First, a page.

What: Music That Speaks, with Terence Dawson, piano, and Robyn Driedger-Klassen, soprano
When/where: Monday, 8 p.m., Phillip T. Young Recital Hall (School of Music, MacLaurin Building, University of Victoria)
Tickets: Free admission
On Monday, the University of Victoria’s Orion Series in Fine Arts will sponsor a free guest concert devoted to contemporary music — two major American works, one short Canadian work, all featuring the Vancouver-based pianist Terence Dawson.
Dawson is a respected and widely travelled performer who has taught in the University of British Columbia’s School of Music since 1991 and is currently chair of its keyboard division. (He joined the UBC faculty after completing doctoral studies there with Jane Coop.)
Of particular note on Monday’s program is De Profundis (1992), by Frederic Rzewski, who, at 77, remains an important and influential figure in contemporary music. This strikingly original work, which Rzewski dubbed a “melodramatic oratorio,” is based on the long, moving letter Oscar Wilde wrote in 1897 to Lord Alfred Douglas, his former lover, from Reading Gaol, where he was serving two years at hard labour for “unlawfully committing acts of gross indecency with certain male persons.” The letter was first published in 1905, five years after Wilde’s death, with a Latin title drawn from the first words of Psalm 130: “Out of the depths have I cried unto thee, O Lord.”
Rzewski calls De Profundis a work for “speaking pianist,” and the performer, wearing a lapel microphone, does much more than play the piano. He gives rhythmical recitations of passages from Wilde’s letter. He sings, whistles, hums, laughs, utters nonsense syllables and makes all manner of other, precisely notated vocal noises — gasps, grunts, groans, sobs, sighs, barks. He uses the piano and his own body as percussion instruments. He even honks a “Harpo horn.”
“The music demands a combination of virtuoso technique and a total lack of inhibition on stage,” Rzewski writes, “thus virtually guaranteeing that no mediocre or conventional performer will dare to go near it.”
(Rzewski himself has recorded De Profundis twice, first in 1993 for the Swiss label Hat ART, later for a seven-CD set of his piano works released by Nonesuch in 2002.)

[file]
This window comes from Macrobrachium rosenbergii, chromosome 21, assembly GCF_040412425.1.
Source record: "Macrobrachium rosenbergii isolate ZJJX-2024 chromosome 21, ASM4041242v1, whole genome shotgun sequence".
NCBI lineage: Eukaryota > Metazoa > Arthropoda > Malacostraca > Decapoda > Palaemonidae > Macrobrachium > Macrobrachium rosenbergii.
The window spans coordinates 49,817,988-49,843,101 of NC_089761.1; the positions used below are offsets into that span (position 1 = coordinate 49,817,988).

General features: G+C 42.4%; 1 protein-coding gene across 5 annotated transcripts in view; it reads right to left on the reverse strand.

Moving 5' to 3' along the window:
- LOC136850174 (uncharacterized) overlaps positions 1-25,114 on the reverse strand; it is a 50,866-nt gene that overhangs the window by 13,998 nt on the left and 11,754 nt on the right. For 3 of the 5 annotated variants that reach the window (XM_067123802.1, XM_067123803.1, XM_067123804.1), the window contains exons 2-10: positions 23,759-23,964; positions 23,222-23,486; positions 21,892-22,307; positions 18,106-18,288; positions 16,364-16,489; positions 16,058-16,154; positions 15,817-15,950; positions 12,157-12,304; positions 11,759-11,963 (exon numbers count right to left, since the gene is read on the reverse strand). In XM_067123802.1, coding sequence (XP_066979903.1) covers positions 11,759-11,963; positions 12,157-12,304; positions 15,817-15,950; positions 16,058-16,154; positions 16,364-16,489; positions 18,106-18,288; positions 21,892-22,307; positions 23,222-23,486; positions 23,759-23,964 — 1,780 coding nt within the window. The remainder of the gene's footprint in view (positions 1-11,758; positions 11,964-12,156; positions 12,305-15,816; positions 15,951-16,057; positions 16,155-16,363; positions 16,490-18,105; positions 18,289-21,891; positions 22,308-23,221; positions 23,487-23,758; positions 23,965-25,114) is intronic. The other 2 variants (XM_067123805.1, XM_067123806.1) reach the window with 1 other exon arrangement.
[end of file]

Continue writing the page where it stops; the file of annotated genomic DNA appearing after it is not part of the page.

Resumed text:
Dawson is a founding member of the Vancouver International Song Institute, which serves to advance the art-song repertoire in innovative ways, through concerts and interdisciplinary educational programs. This side of his career will also figure in Monday’s concert, when he joins soprano Robyn Driedger-Klassen, another institute faculty member, in Jake Heggie’s song cycle At the Statue of Venus (2005).
Heggie, who is based in San Francisco, is among the most prominent American composers working today. His operas are particularly well known, especially Dead Man Walking (2000), but he has written much else, including more than 250 art songs, many of them in the form of cycles.
At the Statue of Venus comprises six songs on texts by the playwright Terrence McNally, who wrote the libretto for Dead Man Walking. Heggie and McNally describe the cycle as “a musical scene for soprano and piano,” inspired by “the great concert scenas of Haydn, Mozart, Beethoven and Britten.”
The cycle tells a story: “An attractive woman waits in a museum by a statue of the Goddess of Love to meet a man she has never seen. Her thoughts and emotions are a jumble of hope, uncertainty and self-doubt. Will he like her? Will she like him?” (The first song is titled “The slacks were a mistake.”) She wonders why she, “a proudly successful modern woman,” allowed friends to fix her up with a man they claimed was Mr. Right — does Mr. Right even exist? “To be willing to be judged by another person — does anything make us more vulnerable but human, too?”
The works by Rzewski and Heggie both run about half an hour and comprise the bulk of the program. Dawson will open the concert by playing Listen (2014), by Kevin Morse, who lives in Sackville, N.B., and teaches at Mount Allison University.
Listen is a novel work whose point of departure is the sounds produced in the piano-turning process. These sounds, as Morse manipulates them, gradually coalesce into melody, and Dawson describes the result as a contemporary take on Mendelssohn’s “song without words.”
It is an apt curtain-raiser for a concert devoted to various forms of “music that speaks.”